The basketball courts neighboring Lee Richardson Zoo and The Big Pool were at once warm, lazy and busy in Thursday’s early afternoon as several dozen children and parents turned a Meals on Wheels distribution site into a time to be outside and be together.
Garden City USD 457 and Holcomb USD 363 both coordinate food service programs for children and adults during the summer, providing hot and sack breakfasts and lunches almost every weekday through June and July. Each reach hundreds of hundreds of children each summer.
And they’re not alone, said USD 457 Nutrition Services Director Tracy Johnson. Smaller area communities offer the summer meal programs, partnering through schools, recreation centers, churches and other organizations.
USD 457’s program consists of hot meals at several schools and sack lunches at local parks, public institutions and businesses, partially through the Kansas Meals on Wheels bus, and its reach has been steadily rising. Due in part to additional and changed locations, the programs have gone from handing out just under 15,000 meals in the summer of 2014, to more than 54,000 in the summer of 2018, according to data provided by the district.
Holcomb’s program, which is only available in June, served 2,000 for breakfast and 1,300 for lunch in 2018, according to USD 363 Food Services Director Linda Spence.
The service is significant for a county whose residents largely rely on food assistance throughout the school year. Over the last ten years, just under 70% of Finney County students have been approved for free or reduced-price lunches, compared to 47% of students throughout the state, according to data from the Kansas State Department of Education.
But Finney County’s percentage is not abnormal for southwest Kansas. In the 2018-19 school year, 76% of Ford County students and more than 82% of Seward County students were also approved for the programs, according to the KSDE. All have seen steady increases over the past 30 years.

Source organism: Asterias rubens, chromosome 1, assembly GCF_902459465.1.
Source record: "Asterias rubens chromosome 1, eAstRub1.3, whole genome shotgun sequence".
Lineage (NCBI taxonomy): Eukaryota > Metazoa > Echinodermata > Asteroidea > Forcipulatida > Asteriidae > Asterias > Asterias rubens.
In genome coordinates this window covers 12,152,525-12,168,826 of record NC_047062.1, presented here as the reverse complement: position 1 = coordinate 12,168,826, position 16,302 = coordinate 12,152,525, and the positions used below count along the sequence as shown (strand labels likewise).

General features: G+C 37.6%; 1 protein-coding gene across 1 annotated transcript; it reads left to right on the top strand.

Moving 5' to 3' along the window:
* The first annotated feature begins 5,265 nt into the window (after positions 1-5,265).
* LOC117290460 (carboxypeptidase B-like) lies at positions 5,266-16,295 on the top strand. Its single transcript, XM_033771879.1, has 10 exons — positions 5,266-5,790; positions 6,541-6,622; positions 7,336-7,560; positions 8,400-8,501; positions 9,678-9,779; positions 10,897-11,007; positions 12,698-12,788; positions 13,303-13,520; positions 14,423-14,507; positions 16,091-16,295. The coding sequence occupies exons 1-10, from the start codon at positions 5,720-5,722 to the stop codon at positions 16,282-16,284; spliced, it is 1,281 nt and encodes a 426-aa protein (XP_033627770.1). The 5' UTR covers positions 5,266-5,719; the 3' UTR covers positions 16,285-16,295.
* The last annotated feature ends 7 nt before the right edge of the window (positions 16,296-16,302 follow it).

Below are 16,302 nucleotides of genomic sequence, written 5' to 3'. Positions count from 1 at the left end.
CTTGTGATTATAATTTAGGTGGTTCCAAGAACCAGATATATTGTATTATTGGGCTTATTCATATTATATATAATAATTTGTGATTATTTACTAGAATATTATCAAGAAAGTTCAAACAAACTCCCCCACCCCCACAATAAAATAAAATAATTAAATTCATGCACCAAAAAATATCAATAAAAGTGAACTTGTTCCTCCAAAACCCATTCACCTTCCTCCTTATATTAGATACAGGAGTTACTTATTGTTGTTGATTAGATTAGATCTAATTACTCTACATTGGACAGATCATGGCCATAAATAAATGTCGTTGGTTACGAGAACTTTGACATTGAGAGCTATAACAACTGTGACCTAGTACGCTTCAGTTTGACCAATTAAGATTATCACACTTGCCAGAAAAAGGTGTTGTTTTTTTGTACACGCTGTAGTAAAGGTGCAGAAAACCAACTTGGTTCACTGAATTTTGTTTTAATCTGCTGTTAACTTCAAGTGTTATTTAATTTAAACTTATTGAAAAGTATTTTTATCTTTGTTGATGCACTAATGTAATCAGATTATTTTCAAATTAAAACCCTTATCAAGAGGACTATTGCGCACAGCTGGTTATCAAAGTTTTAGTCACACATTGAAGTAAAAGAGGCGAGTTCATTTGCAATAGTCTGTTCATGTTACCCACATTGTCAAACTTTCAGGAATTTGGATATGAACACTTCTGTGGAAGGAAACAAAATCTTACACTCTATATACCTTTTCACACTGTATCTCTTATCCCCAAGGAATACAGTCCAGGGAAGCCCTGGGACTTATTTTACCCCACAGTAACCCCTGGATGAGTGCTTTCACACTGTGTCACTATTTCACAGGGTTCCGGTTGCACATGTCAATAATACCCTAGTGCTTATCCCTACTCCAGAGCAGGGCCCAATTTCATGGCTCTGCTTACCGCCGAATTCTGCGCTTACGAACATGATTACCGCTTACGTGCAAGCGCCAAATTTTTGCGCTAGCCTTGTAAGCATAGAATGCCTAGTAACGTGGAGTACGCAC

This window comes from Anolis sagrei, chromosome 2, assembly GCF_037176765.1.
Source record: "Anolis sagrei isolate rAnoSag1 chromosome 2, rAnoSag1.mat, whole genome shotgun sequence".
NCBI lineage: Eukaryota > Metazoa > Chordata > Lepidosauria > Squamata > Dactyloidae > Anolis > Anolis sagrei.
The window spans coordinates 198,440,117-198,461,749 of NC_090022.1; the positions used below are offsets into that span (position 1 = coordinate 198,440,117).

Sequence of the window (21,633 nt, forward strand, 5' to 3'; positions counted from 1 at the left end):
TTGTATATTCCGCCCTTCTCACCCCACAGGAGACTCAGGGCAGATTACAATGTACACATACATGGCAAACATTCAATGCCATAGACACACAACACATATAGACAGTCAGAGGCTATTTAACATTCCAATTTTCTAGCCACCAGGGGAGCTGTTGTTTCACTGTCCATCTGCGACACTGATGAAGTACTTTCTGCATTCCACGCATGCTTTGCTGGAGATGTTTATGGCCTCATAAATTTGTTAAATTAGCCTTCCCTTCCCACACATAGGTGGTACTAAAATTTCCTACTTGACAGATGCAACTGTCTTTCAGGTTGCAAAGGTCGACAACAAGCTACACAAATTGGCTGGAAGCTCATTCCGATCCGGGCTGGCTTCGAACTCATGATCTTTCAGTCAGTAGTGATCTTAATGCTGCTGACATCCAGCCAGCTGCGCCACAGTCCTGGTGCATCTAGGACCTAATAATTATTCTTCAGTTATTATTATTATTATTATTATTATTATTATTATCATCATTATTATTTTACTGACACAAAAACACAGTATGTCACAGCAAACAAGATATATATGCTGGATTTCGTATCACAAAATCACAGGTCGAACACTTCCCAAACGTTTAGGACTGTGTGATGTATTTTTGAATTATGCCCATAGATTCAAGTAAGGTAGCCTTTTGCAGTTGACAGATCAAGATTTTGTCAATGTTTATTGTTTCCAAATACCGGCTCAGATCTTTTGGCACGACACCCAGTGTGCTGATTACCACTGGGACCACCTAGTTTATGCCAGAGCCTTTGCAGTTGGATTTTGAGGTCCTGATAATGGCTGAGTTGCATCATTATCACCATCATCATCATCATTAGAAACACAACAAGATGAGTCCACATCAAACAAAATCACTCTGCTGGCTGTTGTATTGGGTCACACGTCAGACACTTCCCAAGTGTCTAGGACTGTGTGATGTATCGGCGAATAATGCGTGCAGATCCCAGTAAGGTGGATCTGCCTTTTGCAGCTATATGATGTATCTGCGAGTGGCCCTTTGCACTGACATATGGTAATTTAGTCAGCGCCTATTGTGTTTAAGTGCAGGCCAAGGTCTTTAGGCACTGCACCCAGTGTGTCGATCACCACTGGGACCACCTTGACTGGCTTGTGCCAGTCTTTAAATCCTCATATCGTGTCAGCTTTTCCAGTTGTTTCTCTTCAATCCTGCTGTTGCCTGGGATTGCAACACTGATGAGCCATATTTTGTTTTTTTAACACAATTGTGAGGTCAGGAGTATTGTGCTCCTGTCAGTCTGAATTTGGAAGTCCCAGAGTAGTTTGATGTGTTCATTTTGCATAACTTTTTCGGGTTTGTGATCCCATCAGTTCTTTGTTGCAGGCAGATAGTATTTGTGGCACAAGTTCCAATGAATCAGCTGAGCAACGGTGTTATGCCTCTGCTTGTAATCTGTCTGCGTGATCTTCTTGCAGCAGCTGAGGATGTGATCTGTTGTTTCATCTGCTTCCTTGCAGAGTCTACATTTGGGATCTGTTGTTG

The boosts are in part because of who calls Finney County home, Johnson said. Many people, including migrant students, homeless students or families using food stamps, automatically qualify for the program without having to fill out an application, making it easier to take advantage of the service during the school year. Others apply for the program based on income and other factors.
And besides accessibility, the food itself, reflecting a school lunch with protein, fruit and vegetables and milk components, has value, Johnson said.
“I don’t know if we, per say, have hungry kids. I think we have malnourished kids just because of what they choose to eat, especially in the summer when they’re home alone,” Johnson said. “So, this gives them an opportunity to come and they get a balanced meal.”
At the Big Pool site Thursday, the food itself was almost a side note to the day out by the park. A dad lifted a toddler to score a basket as parents sat in the grass or in lawn chairs with their kids, eating lunch. Peggy Rios sat beaming on a bench watching her son play soccer with other kids while Brenda Hernandez sat in the shade with her family.
Hernandez said she came to the park with her children and mother in part because it’s good for her younger sister, Jailene, who has an intellectual disability and needs a wheelchair.
“We like to bring Jailene out here because she can be outdoors and see the kids running and that makes her happy,” Hernandez said. “She eats better if she sees people. She has a harder time eating at home. So, if she socializes and she sees the kids and everybody running, she’ll eat better. We mainly enjoy it because of her.”
Many of the families have been coming for years, stopping by when they can. Yareli Munoz can remember coming as a 6-year-old. She’s 20 now, eating alongside what her mom, Teresa, called “the new generation” of attendees.
Multiple parents pointed to advertising for the program — locals could benefit from information available to people who can’t access social media or who miss announcements on school menus at the end of the year. There are still many people who do not know where to go, they said.
But to those that do come, it makes a difference.
Several parents said they do not rely on the free meals, but they appreciate it being available for those who depend on it. Even when the food wasn’t vital, it was valuable, they said. Hernandez said sometimes her mother can take her kids to the park for lunch while she’s at work. Jessica Kuhlmann said she appreciated the chance to save money during the summer and get her kids the kind of balanced meal she might not have time or resources to make.
And years ago, when her family was young and struggling with money, it mattered, Kuhlmann said.
“In the years past, we probably have (needed the meals). It was really kind of a lifesaver the first year that we did it. It was really, really nice,” Kuhlmann said.
Contact Amber Friend at firstname.lastname@example.org.